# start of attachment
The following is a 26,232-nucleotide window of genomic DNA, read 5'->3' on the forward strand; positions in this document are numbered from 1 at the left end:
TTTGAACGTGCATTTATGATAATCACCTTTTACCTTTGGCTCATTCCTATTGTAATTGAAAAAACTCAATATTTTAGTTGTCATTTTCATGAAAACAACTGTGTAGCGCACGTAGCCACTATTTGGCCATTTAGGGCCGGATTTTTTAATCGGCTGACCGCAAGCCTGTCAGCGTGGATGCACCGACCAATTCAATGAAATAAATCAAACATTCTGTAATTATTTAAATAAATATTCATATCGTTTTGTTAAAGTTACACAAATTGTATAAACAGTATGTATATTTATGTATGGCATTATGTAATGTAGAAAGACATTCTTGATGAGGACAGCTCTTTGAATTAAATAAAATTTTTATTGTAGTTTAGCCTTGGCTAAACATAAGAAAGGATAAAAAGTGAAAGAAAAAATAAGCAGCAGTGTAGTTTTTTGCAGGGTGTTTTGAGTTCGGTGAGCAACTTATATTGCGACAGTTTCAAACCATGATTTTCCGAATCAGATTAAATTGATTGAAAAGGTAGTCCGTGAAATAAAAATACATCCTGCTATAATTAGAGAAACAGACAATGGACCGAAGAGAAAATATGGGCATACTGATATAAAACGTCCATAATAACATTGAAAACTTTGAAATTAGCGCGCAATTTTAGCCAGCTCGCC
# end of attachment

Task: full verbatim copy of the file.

The following is a 26,232-nucleotide window of genomic DNA, read 5'->3' on the forward strand; positions in this document are numbered from 1 at the left end:
TTTGAACGTGCATTTATGATAATCACCTTTTACCTTTGGCTCATTCCTATTGTAATTGAAAAAACTCAATATTTTAGTTGTCATTTTCATGAAAACAACTGTGTAGCGCACGTAGCCACTATTTGGCCATTTAGGGCCGGATTTTTTAATCGGCTGACCGCAAGCCTGTCAGCGTGGATGCACCGACCAATTCAATGAAATAAATCAAACATTCTGTAATTATTTAAATAAATATTCATATCGTTTTGTTAAAGTTACACAAATTGTATAAACAGTATGTATATTTATGTATGGCATTATGTAATGTAGAAAGACATTCTTGATGAGGACAGCTCTTTGAATTAAATAAAATTTTTATTGTAGTTTAGCCTTGGCTAAACATAAGAAAGGATAAAAAGTGAAAGAAAAAATAAGCAGCAGTGTAGTTTTTTGCAGGGTGTTTTGAGTTCGGTGAGCAACTTATATTGCGACAGTTTCAAACCATGATTTTCCGAATCAGATTAAATTGATTGAAAAGGTAGTCCGTGAAATAAAAATACATCCTGCTATAATTAGAGAAACAGACAATGGACCGAAGAGAAAATATGGGCATACTGATATAAAACGTCCATAATAACATTGAAAACTTTGAAATTAGCGCGCAATTTTAGCCAGCTCGCC